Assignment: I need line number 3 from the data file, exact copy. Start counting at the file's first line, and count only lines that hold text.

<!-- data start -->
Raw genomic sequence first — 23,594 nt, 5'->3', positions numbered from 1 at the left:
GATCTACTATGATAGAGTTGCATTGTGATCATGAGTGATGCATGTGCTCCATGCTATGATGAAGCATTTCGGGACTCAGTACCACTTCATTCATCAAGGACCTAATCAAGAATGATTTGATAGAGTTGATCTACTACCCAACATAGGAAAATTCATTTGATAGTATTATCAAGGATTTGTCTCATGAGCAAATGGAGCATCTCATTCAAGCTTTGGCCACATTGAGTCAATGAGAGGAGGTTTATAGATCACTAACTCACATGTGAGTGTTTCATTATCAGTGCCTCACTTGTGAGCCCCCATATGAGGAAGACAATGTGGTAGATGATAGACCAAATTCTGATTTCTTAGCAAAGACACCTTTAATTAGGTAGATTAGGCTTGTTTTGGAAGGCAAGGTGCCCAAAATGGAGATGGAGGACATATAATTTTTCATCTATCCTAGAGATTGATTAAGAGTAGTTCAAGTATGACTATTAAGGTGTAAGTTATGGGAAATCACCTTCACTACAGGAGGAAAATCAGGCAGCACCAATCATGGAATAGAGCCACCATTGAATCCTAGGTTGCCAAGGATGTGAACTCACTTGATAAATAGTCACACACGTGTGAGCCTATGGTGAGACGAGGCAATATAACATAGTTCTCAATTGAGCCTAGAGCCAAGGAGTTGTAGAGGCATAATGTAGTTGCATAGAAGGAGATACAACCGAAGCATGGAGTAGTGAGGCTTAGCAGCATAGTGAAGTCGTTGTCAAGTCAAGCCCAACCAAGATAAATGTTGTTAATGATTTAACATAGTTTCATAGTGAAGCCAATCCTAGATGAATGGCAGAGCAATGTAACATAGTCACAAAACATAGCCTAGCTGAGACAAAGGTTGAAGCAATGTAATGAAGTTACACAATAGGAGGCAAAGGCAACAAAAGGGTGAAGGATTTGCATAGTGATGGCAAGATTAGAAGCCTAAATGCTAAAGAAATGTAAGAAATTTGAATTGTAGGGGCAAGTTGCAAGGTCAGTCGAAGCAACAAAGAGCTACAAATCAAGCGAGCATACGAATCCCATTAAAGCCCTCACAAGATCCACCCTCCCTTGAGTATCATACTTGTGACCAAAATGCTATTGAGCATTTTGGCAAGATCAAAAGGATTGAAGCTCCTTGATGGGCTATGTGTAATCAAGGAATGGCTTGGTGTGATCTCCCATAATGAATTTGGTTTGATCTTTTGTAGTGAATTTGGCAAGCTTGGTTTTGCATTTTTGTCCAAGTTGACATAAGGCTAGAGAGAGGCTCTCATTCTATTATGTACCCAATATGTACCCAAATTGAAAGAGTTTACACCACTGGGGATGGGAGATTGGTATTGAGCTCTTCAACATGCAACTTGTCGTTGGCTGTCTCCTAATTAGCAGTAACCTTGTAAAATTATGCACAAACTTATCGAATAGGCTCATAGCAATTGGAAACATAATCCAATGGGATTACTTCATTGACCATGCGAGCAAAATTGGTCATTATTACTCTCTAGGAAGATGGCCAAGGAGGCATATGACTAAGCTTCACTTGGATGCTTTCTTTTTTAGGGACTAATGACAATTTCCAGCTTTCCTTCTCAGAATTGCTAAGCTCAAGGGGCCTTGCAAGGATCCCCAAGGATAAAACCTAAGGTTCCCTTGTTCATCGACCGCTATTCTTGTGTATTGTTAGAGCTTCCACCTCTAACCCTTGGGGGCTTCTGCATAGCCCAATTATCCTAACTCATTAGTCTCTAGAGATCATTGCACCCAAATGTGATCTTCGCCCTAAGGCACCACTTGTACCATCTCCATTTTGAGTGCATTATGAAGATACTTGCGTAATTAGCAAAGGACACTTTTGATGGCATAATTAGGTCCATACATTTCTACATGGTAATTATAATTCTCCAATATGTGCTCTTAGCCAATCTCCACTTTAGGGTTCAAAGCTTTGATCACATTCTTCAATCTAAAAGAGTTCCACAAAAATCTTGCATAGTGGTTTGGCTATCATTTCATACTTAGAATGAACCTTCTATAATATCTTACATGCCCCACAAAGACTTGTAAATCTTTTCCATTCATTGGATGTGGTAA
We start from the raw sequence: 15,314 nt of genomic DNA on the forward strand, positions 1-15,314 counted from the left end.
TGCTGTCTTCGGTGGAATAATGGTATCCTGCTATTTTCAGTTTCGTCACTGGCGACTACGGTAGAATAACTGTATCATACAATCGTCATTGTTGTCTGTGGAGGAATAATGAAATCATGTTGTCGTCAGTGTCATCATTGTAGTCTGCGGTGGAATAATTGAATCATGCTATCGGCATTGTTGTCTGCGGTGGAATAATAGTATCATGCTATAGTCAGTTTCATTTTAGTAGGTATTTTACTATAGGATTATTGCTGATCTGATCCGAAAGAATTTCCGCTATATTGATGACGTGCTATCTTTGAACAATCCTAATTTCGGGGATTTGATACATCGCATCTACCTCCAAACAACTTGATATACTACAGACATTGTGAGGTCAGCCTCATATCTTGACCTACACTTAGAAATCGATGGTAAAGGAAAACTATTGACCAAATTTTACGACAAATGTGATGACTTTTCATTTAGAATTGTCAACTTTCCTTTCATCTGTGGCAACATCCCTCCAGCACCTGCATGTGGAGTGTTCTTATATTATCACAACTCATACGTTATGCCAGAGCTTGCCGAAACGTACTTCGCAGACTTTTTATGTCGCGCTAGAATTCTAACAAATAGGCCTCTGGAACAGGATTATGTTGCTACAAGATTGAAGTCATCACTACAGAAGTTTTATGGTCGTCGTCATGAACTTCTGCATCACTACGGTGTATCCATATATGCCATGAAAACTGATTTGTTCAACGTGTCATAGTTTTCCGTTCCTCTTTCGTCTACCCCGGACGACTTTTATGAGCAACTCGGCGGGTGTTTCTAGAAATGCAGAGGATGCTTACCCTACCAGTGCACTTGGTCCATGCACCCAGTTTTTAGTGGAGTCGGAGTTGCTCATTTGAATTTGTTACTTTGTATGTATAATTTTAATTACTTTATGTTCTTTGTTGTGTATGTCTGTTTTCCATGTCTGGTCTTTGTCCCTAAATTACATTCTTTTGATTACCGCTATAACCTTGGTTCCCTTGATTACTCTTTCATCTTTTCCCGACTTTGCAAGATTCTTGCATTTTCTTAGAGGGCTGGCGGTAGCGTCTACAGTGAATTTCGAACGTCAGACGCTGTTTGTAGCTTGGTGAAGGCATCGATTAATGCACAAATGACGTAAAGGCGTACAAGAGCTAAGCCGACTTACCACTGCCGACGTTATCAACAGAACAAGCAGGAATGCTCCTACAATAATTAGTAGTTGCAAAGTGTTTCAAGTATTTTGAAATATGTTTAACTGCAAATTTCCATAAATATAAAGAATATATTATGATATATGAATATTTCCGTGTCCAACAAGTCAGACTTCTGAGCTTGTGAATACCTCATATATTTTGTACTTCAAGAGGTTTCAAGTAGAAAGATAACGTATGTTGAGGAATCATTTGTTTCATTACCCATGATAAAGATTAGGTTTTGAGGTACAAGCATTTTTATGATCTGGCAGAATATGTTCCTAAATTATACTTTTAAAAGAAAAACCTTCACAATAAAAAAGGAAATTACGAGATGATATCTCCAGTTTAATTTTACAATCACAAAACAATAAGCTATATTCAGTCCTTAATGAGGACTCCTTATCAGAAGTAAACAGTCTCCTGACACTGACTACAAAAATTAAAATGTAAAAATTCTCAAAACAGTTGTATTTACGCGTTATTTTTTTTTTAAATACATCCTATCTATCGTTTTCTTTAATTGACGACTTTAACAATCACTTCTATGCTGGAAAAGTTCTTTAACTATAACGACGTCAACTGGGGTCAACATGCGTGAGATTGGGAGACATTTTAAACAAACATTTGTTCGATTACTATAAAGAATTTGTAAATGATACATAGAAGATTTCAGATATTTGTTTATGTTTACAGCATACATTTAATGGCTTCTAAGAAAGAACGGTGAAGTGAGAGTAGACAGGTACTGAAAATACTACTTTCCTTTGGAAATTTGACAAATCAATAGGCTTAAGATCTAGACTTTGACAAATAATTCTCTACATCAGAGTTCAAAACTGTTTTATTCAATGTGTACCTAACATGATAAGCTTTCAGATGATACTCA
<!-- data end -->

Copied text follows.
We start from the raw sequence: 15,314 nt of genomic DNA on the forward strand, positions 1-15,314 counted from the left end.